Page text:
Lanning v. Steele

Filing 20

MEMORANDUM AND ORDER. (see order for details) IT IS HEREBY ORDERED that the petition for writ of habeas corpus [# 1 ] is denied. IT IS FURTHER ORDERED that this court will not issue a certificate of appealability. A separate judgment in accord with this order is entered today. Signed by District Judge Catherine D. Perry on 06/17/2013. (CBL)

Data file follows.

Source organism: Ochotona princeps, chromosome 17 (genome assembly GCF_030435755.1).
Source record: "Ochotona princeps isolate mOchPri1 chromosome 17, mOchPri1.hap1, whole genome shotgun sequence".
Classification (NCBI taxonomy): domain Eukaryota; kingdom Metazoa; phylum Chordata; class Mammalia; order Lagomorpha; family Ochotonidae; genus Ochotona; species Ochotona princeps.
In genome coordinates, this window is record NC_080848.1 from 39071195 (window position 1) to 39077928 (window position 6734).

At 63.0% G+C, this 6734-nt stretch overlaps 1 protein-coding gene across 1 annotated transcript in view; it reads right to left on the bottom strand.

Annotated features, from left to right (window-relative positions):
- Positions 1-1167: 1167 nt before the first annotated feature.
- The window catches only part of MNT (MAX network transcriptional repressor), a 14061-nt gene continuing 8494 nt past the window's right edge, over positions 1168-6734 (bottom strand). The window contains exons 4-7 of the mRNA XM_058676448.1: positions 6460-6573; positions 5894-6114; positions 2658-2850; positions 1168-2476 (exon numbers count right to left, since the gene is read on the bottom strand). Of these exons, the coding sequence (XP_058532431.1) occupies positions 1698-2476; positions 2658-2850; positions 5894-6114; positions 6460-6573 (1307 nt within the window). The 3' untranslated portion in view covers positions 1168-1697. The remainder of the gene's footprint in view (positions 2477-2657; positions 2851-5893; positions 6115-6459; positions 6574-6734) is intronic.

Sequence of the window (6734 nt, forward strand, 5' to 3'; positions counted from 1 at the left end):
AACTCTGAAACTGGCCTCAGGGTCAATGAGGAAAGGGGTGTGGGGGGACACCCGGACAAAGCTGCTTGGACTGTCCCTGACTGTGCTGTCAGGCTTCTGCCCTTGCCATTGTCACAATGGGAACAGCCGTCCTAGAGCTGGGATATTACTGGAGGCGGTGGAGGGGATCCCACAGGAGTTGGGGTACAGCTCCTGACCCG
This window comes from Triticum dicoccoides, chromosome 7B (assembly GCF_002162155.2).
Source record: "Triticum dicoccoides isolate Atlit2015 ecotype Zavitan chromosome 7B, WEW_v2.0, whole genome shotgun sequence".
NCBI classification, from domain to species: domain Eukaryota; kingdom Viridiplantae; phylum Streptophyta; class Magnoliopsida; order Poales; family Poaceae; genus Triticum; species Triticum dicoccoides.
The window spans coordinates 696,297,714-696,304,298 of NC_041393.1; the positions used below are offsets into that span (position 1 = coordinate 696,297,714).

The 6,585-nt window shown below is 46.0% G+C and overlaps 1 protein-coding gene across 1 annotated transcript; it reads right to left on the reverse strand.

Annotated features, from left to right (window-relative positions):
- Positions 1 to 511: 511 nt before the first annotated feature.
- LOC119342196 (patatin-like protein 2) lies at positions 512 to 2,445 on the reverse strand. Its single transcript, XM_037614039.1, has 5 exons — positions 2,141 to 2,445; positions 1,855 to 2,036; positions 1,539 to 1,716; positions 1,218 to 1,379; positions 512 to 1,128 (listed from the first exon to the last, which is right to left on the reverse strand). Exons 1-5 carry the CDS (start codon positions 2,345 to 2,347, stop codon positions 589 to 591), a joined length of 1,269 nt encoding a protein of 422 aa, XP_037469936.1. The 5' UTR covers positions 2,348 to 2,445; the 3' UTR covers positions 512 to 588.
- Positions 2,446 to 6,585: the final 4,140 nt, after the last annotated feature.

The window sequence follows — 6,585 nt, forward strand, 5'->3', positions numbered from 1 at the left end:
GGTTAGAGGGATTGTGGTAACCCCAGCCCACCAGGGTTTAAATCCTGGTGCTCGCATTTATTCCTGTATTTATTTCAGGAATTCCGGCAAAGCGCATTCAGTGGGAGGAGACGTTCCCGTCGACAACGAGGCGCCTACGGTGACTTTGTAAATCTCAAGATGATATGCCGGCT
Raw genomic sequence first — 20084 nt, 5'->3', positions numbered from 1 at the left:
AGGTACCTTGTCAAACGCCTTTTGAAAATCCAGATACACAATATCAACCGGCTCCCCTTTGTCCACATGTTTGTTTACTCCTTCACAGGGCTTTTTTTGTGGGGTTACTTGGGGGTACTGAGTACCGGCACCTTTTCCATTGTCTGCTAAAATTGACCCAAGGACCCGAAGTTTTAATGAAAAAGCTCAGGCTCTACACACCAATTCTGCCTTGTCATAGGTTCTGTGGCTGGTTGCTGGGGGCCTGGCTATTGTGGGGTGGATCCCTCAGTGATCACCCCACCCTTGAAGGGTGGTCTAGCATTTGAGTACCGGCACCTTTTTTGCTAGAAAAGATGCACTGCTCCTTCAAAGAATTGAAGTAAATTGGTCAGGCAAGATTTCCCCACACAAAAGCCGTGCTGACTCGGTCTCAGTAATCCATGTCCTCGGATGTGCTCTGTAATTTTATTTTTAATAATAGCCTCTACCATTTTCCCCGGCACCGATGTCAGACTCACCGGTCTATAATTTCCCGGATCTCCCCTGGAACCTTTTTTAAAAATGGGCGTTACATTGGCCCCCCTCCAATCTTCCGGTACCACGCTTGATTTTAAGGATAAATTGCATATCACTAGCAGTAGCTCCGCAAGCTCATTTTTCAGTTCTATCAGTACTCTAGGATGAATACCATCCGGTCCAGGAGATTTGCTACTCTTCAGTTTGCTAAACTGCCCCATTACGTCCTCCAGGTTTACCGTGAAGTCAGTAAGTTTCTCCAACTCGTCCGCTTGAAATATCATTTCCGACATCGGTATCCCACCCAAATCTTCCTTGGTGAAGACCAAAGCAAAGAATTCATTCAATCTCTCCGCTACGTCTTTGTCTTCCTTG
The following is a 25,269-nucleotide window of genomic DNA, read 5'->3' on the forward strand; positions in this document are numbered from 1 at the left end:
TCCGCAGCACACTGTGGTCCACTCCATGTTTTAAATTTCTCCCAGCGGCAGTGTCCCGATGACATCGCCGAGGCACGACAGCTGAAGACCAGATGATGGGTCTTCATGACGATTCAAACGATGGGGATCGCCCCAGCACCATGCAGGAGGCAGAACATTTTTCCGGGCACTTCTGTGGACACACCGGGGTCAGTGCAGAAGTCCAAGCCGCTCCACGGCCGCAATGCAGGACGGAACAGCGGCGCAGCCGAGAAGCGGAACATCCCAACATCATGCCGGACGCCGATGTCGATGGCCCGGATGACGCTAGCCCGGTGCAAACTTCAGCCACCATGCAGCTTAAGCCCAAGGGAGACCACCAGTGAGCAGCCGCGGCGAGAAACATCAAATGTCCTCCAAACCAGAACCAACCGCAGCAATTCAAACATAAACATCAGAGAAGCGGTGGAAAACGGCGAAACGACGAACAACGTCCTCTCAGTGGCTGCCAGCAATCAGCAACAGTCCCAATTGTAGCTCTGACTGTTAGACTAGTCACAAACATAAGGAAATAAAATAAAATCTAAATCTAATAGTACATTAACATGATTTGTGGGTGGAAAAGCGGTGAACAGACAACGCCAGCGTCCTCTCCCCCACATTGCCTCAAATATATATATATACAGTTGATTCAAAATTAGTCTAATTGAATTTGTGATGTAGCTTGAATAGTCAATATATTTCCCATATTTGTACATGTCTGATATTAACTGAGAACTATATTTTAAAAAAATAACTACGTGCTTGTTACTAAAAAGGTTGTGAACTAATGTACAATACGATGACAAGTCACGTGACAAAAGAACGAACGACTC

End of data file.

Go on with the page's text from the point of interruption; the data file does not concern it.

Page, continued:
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UNITED STATES DISTRICT COURT EASTERN DISTRICT OF MISSOURI EASTERN DIVISION GEORGE LANNING, Petitioner, vs. TROY STEELE, Respondent. ) ) ) ) ) ) ) ) ) Case No. 4:11CV1467 CDP MEMORANDUM AND ORDER Petitioner George R. Lanning is incarcerated at Southeast Correctional Center in Charleston, Missouri.1 Lanning was convicted by a jury in the Circuit Court of St. Charles County, Missouri, of one count of first degree statutory sodomy and four counts of first degree child molestation. The court sentenced him to life plus a consecutive term of sixty years of imprisonment. This matter is before the Court on Lanning‟s petition for a writ of habeas corpus pursuant to 28 U.S.C. § 2254. Lanning raises seven grounds for relief. Five of those grounds are procedurally defaulted, and the other two grounds fail on the merits. Therefore I will deny his habeas petition. I. Factual Background 1 At the time he filed his petition, Lanning was incarcerated at the Potosi Correctional Center in Mineral Point, Missouri. On August 8, 2005, George Lanning picked up his then nine-year-old granddaughter, A.L., to spend the night, which she did frequently. Later that evening A.L.‟s mother, Windy Lanning, brought over her daughter‟s medication that had been left at home. At the time Windy arrived, Lanning was intoxicated. A.L. was upstairs crying in Lanning‟s bed and said she wanted to go home. When they went downstairs, A.L. told Windy that Lanning touches her. Windy took her daughter home and brought her to a hospital for examination three days later. A.L. disclosed to investigators that on several occurrences between March 1, 2005 and August 8, 2005 Lanning touched her genitals and anus with his hands and penis, touched her chest with his hand and tongue, and had A.L. touch his penis with her hand. In a search of Lanning‟s home, investigators found the clothes A.L. had worn to Lanning‟s on August 8th, several bottles of baby oil, Vaseline, lubricating jelly, a box of condoms, a pornographic movie, and a pornographic book with a picture of the victim stuck in it like a bookmark. Lanning‟s bed sheets contained Lanning‟s semen stains and unknown fecal stains. The victim showed no signs of genital trauma, but did have bruising on her arm. II. Procedural Background Lanning was charged on all counts. Before trial, the State offered Lanning a 15-year sentence if he pled guilty. Lanning rejected the plea offer and went to trial. After his conviction by a jury, Lanning was sentenced to life imprisonment 2 for the statutory sodomy count and fifteen-year imprisonment terms for each of the four counts of first degree child molestation, all to be served consecutively. Lanning appealed his conviction to the Missouri Court of Appeals, arguing that the trial court erred and abused its discretion in admitting the affidavit of Windy‟s drug test, the trial court abused its discretion in denying him access to hotline reports, and the court made errors in the jury instructions. The Court of Appeals affirmed Lanning‟s convictions. State v. Lanning, No. ED88586, 238 S.W.3d 737 (Mo. App. E.D. November 13, 2007) (unreported opinion, Resp. Exh. G). Lanning then filed a pro se motion for post-conviction relief under Missouri Supreme Court Rule 29.15. Appointed counsel filed an amended motion on August 31, 2009. Lanning claimed that his trial counsel was ineffective for failing (1) to impeach Windy‟s testimony relating to why she submitted to a drug test and delayed transporting the victim to a hospital for three days after learning of the sexual abuse, (2) to object to the Movant‟s leg restraint in the courtroom, (3) to object to the courtroom‟s being arranged so that he could not see the witnesses testifying against him, and (4) to call Deputy Eric Schlueter to testify that Windy Lanning frequently made false allegations and was a heavy drug user. The motion court reviewed Lanning‟s amended motion on the merits and denied relief without a hearing in an Order dated November 24, 2009. (Resp. Exh. I, p. 53-63). 3 Lanning appealed the denial of his motion for post-conviction relief to the Missouri Court of Appeals. Lanning asserted that the court erred in denying the motion without an evidentiary hearing because he alleged facts not conclusively refuted by the record, which, if proven, showed his trial counsel was ineffective. The Court of Appeals affirmed the denial of post-conviction relief, finding the claims of error without merit. (Resp. Exh. M). III. Grounds Raised Lanning now seeks federal habeas corpus relief. He asserts the following grounds: (1) He is actually innocent of the crimes he was charged with; (2) His right to due process was violated when the trial court failed to sua sponte declare a mistrial when it discovered that the jury did not hear the victim‟s testimony during trial and failed to give the jury a transcript of the victim‟s recorded statements during deliberations; (3) His right to due process was violated when the trial court stated to the jury during voir dire: “After all that little girl has been through, if it makes her more comfortable by holding a bunny rabbit on her lap during her testimony... it‟s ok”; (4) He received ineffective assistance of trial counsel because counsel failed: a) to investigate Windy Lanning‟s history of drug use and failed to properly impeach her trial testimony regarding a drug test and transportation problems; b) to investigate a phone call made to counsel by Deputy Eric Schlueter which informed counsel of Windy‟s past history of false allegations and drug use and to call Deputy Schlueter to testify at trial; and 4 c) to file a Motion in Limine to exclude any pre-trial statements Lanning had made to Detective Corley because he had not been given a Miranda warning prior to making those statements; (5) He received ineffective assistance of counsel during direct appeal because counsel failed: a) to properly present a claim regarding the Trial Court‟s failure to provide a file to the defense after an in-camera review; and b) to raise claims 1,2,3, and 7 during the direct appeal process; (6) The motion court erred in denying his Rule 29.15 motion without an evidentiary hearing because he presented facts that were not conclusively refuted by the record; (7) The prosecuting attorney retaliated against him by seeking a life sentence plus sixty years because he exercised his right to a jury trial instead of choosing a plea agreement. IV. Discussion Procedural Bar: Grounds 2, 3, 4(b), 4(c), 5(a), 7 To obtain federal habeas relief, a state prisoner must fairly present his or her claims to state courts during direct appeal or in post-conviction proceedings. Sweet v. Delo, 125 F.3d 1144, 1149 (8th Cir. 1997). To satisfy the “fairly presented” requirement, a prisoner must “refer to a specific federal constitutional right, a particular constitutional provision, a federal constitutional case, or a state case raising a pertinent federal constitutional issue” in the state court. Abdullah v. Groose, 75 F.3d 408, 412 (8th Cir. 1996). A claim presented to the state court that is “merely similar” to the federal habeas corpus claim fails the “fairly presented” 5 requirement. Id. Failure “„to follow applicable state procedural rules [for] raising the claims‟” is a procedural default which prevents the state prisoner from raising those claims in a federal habeas action even if he had exhausted state-court remedies. Id. at 1151 (quoting Sawyer v. Whitley, 505 U.S. 333, 338 (1992)). A state prisoner can overcome his procedural default only if he can “demonstrate cause for the default and actual prejudice as a result of the alleged violation of federal law, or demonstrate that failure to consider the claims will result in a fundamental miscarriage of justice.” Coleman v. Thompson, 501 U.S. 722, 750 (1991). To demonstrate cause, a petitioner must show that “some objective factor external to the defense impeded [the prisoner‟s] efforts to comply with the State‟s procedural rule.” Murray v. Carrier, 477 U.S. 478, 488 (1986). Such objective factors include “showing that the factual or legal basis for a claim was not reasonably available to counsel … or that … some interference by officials,” made compliance impracticable. Id. (quoting Brown v. Allen, 344 U.S. 443, 486 (1953)). In most instances, negligence on the part of a prisoner's post-conviction attorney does not qualify as cause, and prisoners are bound to the actions and inactions of their counsel. Coleman, 501 U.S. at 753. See also Sweet, 125 F.3d at 752–54. But in some circumstances a habeas petitioner may be able to show cause for failure to raise a claim of ineffective assistance of trial counsel if he can show 6 that post-conviction counsel was ineffective for failing to raise the claim. See Trevino v. Thaler, 133 S.Ct. 1911 (2013); Martinez v. Ryan, 132 S.Ct. 1309 (2012). To establish actual prejudice, a petitioner must demonstrate that the errors “worked to his actual and substantial disadvantage, infecting the entire trial with error of constitutional dimensions.” United States v. Frady, 456 U.S. 152, 170 (1982). If a petitioner cannot establish cause and actual prejudice, he must show actual innocence to assert the fundamental miscarriage of justice exception to the procedural bar. Schlup v. Delo, 513 U.S. 298, 321 (1995); see also House v. Bell, 547 U.S. 518 (2006); McQuiggin v. Perkins, 133 S.Ct. 1924 ( 2013). To meet this stringent test, the petitioner must present new evidence of innocence. Schlup, 513 U.S. at 316. Such a claim is only reviewable if a petitioner presents “evidence of innocence so strong that a court cannot have confidence in the outcome of the trial” and that the trial was free of harmful constitutional error. Id. Lanning failed to raise grounds 2, 3, 4(b), 4(c), 5(a), and 7 in the appropriate state-court proceedings. Because he has failed to show cause and prejudice or that he is entitled to the fundamental miscarriage of justice exception, he is procedurally barred from obtaining habeas relief on these claims in federal court. In Ground 2 Lanning claims that his due process rights were violated when the judge failed to give the jury a transcript of the victim‟s recorded statements 7 during deliberations. In Ground 3, Lanning argues that his due process rights were violated by the trial court‟s making a prejudicial statement to the jury. In Ground 7, Lanning claims that the prosecutor retaliated against him by seeking a more severe sentence because Lanning forwent a plea bargain offer to be tried by a jury. None of these claims were raised in either his direct appeal or in his postconviction relief motion. Lanning has not provided any reason for failing to raise these claims, and so he has failed to show any cause and prejudice to excuse the default. Grounds 4(b) and 4(a) are claims of ineffective assistance of trial counsel. In 4(b) Lanning claims trial counsel was ineffective because she failed to investigate and call Deputy Eric Schlueter as a witness, and in 4(c) he claims she was ineffective because she failed to file a motion in limine seeking to exclude his pretrial statements on grounds that he was not given Miranda warnings. Lanning actually raised 4(b) in his amended post-conviction relief motion, but he did not raise it on his appeal from the denial of that motion. His failure to appeal is a procedural default, and he has not shown any cause or prejudice to excuse the default. Lanning did not raise claim 4(c), about his statements, either on direct appeal or in his post-conviction motion. Although Martinez allows the ineffectiveness of post-conviction counsel to be considered cause in some 8 circumstances, Lanning cannot benefit from that exception. Lanning was not in custody when he made the statements; in fact, the authorities did not know where he was when they talked to him on the telephone. He was not prejudiced by postconviction counsel‟s failure to raise this meritless claim. In Ground 5(a), Lanning claims his direct appeal counsel was ineffective for failing to provide a Department of Family Services file to Lanning after an in camera review. While Lanning did raise this issue in his post-conviction motion, he defaulted on this claim by failing to raise it on his appeal from the denial of that motion. He has not shown cause or prejudice that would excuse this default. To the extent Lanning may attempt to argue that he is actually innocent and that the fundamental miscarriage of justice exception should allow this court to consider these defaulted claims, the argument fails. The claim of actual innocence that will establish a fundamental miscarriage of justice must be based on new evidence. See Schlup, 513 U.S. at 316; see also House v. Bell, 547 U.S. 518, 537 (2006) (“to be credible a gateway claim requires new reliable evidence . . . that was not presented at trial”); Kidd v. Norman, 651 F.3d 947, 951-52 (8th Cir. 2011). Lanning‟s actual innocence argument cannot support this exception because it is not based on newly discovered evidence: instead Lanning merely asserts that the evidence that was presented at trial does not support his conviction. Lanning fails 9 to present any new evidence of his innocence, and these claims are all procedurally barred from federal habeas review. Remaining Claims Under section (d) of the Antiterrorism and Effective Death Penalty Act of 1996 (“AEDPA”), 28 U.S.C. § 2254, when a claim has been adjudicated on the merits in state court, an application for a writ of habeas corpus shall not be granted unless the state court adjudication: (1) resulted in a decision that was contrary to, or involved an unreasonable application of, clearly established Federal law, as determined by the Supreme Court of the United States; or (2) resulted in a decision that was based on an unreasonable determination of the facts in light of the evidence presented in the state court proceeding. 28 U.S.C. § 2254(d). In Shafer v. Bowersox, the Eighth Circuit articulated the standards for subsection (1) as follows: The “contrary to” clause is satisfied if a state court has arrived “at a conclusion opposite to that reached by [the Supreme Court] on a question of law” or “confronts facts that are materially indistinguishable from a relevant Supreme Court precedent” but arrives at the opposite result. A state court “unreasonably applies” clearly established federal law when it “identifies the correct governing legal principle from [the Supreme] Court‟s decisions but unreasonably applies that principle to the facts of the prisoner‟s case.” A 10 case cannot be overturned merely because it incorrectly applies federal law, for the application must also be “unreasonable.” 329 F.3d 637, 646-47 (8th Cir. 2003) (quoting Williams v. Taylor, 529 U.S. 362, 405, 411, 413 (2000)). Under subsection (2), “a state court decision involves „an unreasonable determination of the facts in light of the evidence presented in state court proceedings,‟ only if it is shown by clear and convincing evidence that the state court‟s presumptively correct factual findings do not enjoy support in the record.” Lomholt v. Iowa, 327 F.3d 748, 752 (quoting 28 U.S.C. § 2254(d)(2)) (citing 28 U.S.C. § 2254(e)(1); Boyd v. Minnesota, 274 F.3d 497, 501 n.4 (8th Cir. 2001)). Ground 1—Actual Innocence Although Lanning did not raise this claim before the state courts, respondent has addressed it on the merits, and so I will also. Respondent argues that Lanning‟s claim of actual innocence is non-cognizable in a federal habeas petition because it is solely a state law claim, relying on Herrera v. Collins, 506 U.S. 390, 401 (1993), which pointed out that free-standing claims of actual innocence based on newly discovered evidence have never been held to be an independent basis for federal habeas relief. More recently, in McQuiggin v. Perkins, the Supreme Court described the law as unresolved: “We have not resolved whether a prisoner may be entitled to habeas relief based on a freestanding claim of actual innocence.” 133 S.Ct. at 1931. Where, as here, a petitioner is not arguing actual innocence based 11 on newly discovered evidence, he is really only making a sufficiency of the evidence claim, which should be analyzed under the standard of Jackson v. Virginia, 443 U.S. 307 (1979). Under Jackson, a petitioner “is entitled to habeas corpus relief if it is found that upon the record evidence adduced at the trial no rational trier of fact could have found proof of guilt beyond a reasonable doubt.” Id. at 324. “All conflicting inferences that arise from the historical facts must be resolved in favor of the prosecution.” Nance v. Norris, 392 F.3d 284, 290 (8th Cir. 2004). There was more than sufficient evidence to convict Lanning of the crime. As summarized in the Factual Background set out above, testimony established that the victim had been molested by defendant. In addition to the testimony of the victim, which was entirely consistent with her previous statements to several others, and testimony from others about the circumstances surrounding their discovery of the abuse, the jury heard testimony about phone calls defendant made to the police while he had left the jurisdiction. The jury was read a transcript of one of the calls, in which defendant gave rambling and conflicting explanations about how Windy Lanning was trying to set him up. He talked at length about Windy‟s bad behavior, and also described his discussions with the child victim about sex and reproduction. The direct testimony of the victim, corroborated by the evidence surrounding the discovery of the abuse and the victim‟s previous 12 statements were sufficient for the jury to convict the defendant. But when defendant‟s own inconsistent and incredible statements to police are added in, the jury had more than sufficient evidence on which to find defendant guilty. Ground 6 – Denial of Post-Conviction Hearing In Ground 6, Lanning argues that the Post-Conviction Relief court erred in denying him an evidentiary hearing. This claim implicates no federal law, as Missouri Supreme Court Rule 29.15(h) governs whether a hearing should be granted for post-conviction relief. Mo. Sup. Ct. R. 29.15. Lanning‟s claim involves a violation of a Missouri post-conviction rule, which is “an area in which a defendant is not necessarily afforded constitutional protections.” See Smith v. Lockhart, 882 F.2d 331,334 (8th Cir. 1989). Since this is strictly a matter of state law, it is not cognizable for habeas corpus review. Grounds 4(a) and 5: Ineffective assistance of counsel In Ground 4(a) Lanning argues that trial counsel was ineffective in crossexamining witness Windy Lanning. In Ground 5 he argues that appellate counsel was ineffective in failing to raise certain claims on appeal. To establish a claim of ineffective assistance of counsel, a petitioner first “must establish that counsel's performance was deficient” and that the performance “fell below an objective standard of reasonableness.” Strickland v. Washington, 466 U.S. 668, 687-88 (1984). There is a “strong presumption that counsel‟s 13 conduct falls within the wide range of reasonable professional assistance” and judges must be highly deferential to counsel‟s performance. Id. at 689. Thoroughly investigated strategic choices are “virtually unchallengeable” and decisions made after a less thorough investigation should be upheld to the extent that they are supported by reasonable judgment. Id. at 690-691. A petitioner alleging ineffective assistance of counsel must also show that he or she was actually prejudiced by counsel‟s deficiencies. Id. at 687. “This requires showing that counsel‟s errors were so serious as to deprive the defendant of a fair trial…” Id. To satisfy this element, a petitioner must show “that there is a reasonable probability that, but for counsel‟s unprofessional errors, the result of the proceeding would have been different.” Id. at 694. In Ground 4(a), Lanning argues that his trial counsel should have crossexamined Windy Lanning more thoroughly about her drug use, why she took a drug test, and why she waited three days to take the victim to the hospital. Both the post-conviction motion court and the Missouri Court of Appeals rejected this claim and found that counsel effectively cross-examined Windy. The Court of Appeals noted that counsel had, in fact, cross-examined Windy about her claim that she lacked transportation. It also rejected the argument about her drug use because Lanning had not established what her answers would have been or that the answers would have provided him with any viable defense. The Court of Appeals 14 found that counsel‟s actions were reasonable trial strategy. The post-conviction motion court, in its findings of fact, pointed out that counsel strategically attacked the State‟s case on issues they did not address during cross-examination. See Resp. Exh. I, p 57-59. These conclusions were not contrary to federal law or an unreasonable determination of the facts. Counsel used Windy‟s history of making false reports, delayed transportation to the hospital, and missed interviews with the Child Advocacy Center to argue against her credibility in closing arguments. Though there were alternative strategies available to counsel at trial, counsel‟s choice to combat Windy‟s credibility in closing arguments rather than through crossexamination must be given great deference. Such a strategic decision is not ineffective assistance of counsel. Additionally, Lanning fails to show any reasonable probability that the result of the proceeding would have changed absent counsel‟s errors. Therefore, trial counsel was not ineffective on these grounds. In Ground 5(b), Lanning alleges he received ineffective assistance from his direct appeal counsel because they failed to raise claims one, two, three, and seven on direct appeal, which, as noted above, Lanning defaulted on. Counsel cannot be ineffective for failing to raise meritless claims. Thai v. Mapes, 412 F.3d 970, 979 (8th Cir. 2005). None of these claims have merit, so counsel is not ineffective for failing to raise them on direct appeal. 15 As discussed above, there was more than sufficient evidence from which a jury could find defendant guilty, so appellate counsel‟s failure to raise Ground 1 was not ineffective. And there is no evidence in the record to support the factual basis of either Grounds 2 and 3 – that the jury could not hear the victim or that the court made the statement about all the victim had gone through. Although the jury was not provided a transcript, it was allowed to view the victim‟s video-taped statement during deliberations. Lanning cannot show that either of these claims had any likelihood of being successful on appeal, and he has not shown that appellate counsel was ineffective for failing to raise them. Lanning also claims that counsel was ineffective for failing to raise on Ground 7 on appeal. Ground 7 alleges prosecutorial misconduct. Lanning claims that the prosecutor‟s recommendation of life plus sixty years was retaliatory when a pre-sentence investigation report recommended a sentence of fifteen years and the plea bargain offered to Lanning was fifteen years. Lanning contends that the longer sentence serves as punishment for exercising his right to a jury trial. Certainly, it is unconstitutional for a state actor to punish a person for exercising his legal rights. Bordenkircher v. Hayes, 434 U.S. 357, 363 (1978). However, in the „give-and-take‟ of plea bargaining, there is no such element of punishment or retaliation so long as the accused is free to accept or reject the prosecution's offer.” Id. at 363. A petitioner must establish that he was not free to accept or reject the 16 plea offer to establish a constitutional claim. Despite the difference between the plea offer and the prescribed sentence, Lanning has not provided any evidence showing that he was not free to accept or reject the offer. The claim of prosecutorial misconduct has no merit, and counsel was not ineffective for failing to appeal a meritless claim. V. Certificate of Appealability Under 28 U.S.C. § 2253, an appeal may not be taken to the court of appeals from the final order in a § 2254 proceeding unless a circuit justice or judge issues a Certificate of Appealability. 28 U.S.C. § 2253(c)(1)(A). To grant such a certificate, the justice or judge must find a substantial showing of the denial of a federal constitutional right. Id. § 2253(c)(2); see Tiedeman v. Benson, 122 F.3d 518, 522 (8th Cir. 1997). A substantial showing that issues are debatable among reasonable jurists, a court could resolve the issues differently, or the issues deserve further proceedings. Cox v. Norris, 133 F.3d 565, 569 (8th Cir. 1997). I find that reasonable jurists could not differ on any of Lanning‟s claims, so I will deny a Certificate of Appealability on all claims. Accordingly, IT IS HEREBY ORDERED that the petition for writ of habeas corpus [#1] is denied. 17 IT IS FURTHER ORDERED that this court will not issue a certificate of appealability. A separate judgment in accord with this order is entered today. ____________________________________ CATHERINE D. PERRY UNITED STATES DISTRICT JUDGE Dated this 17th day of June, 2013. 18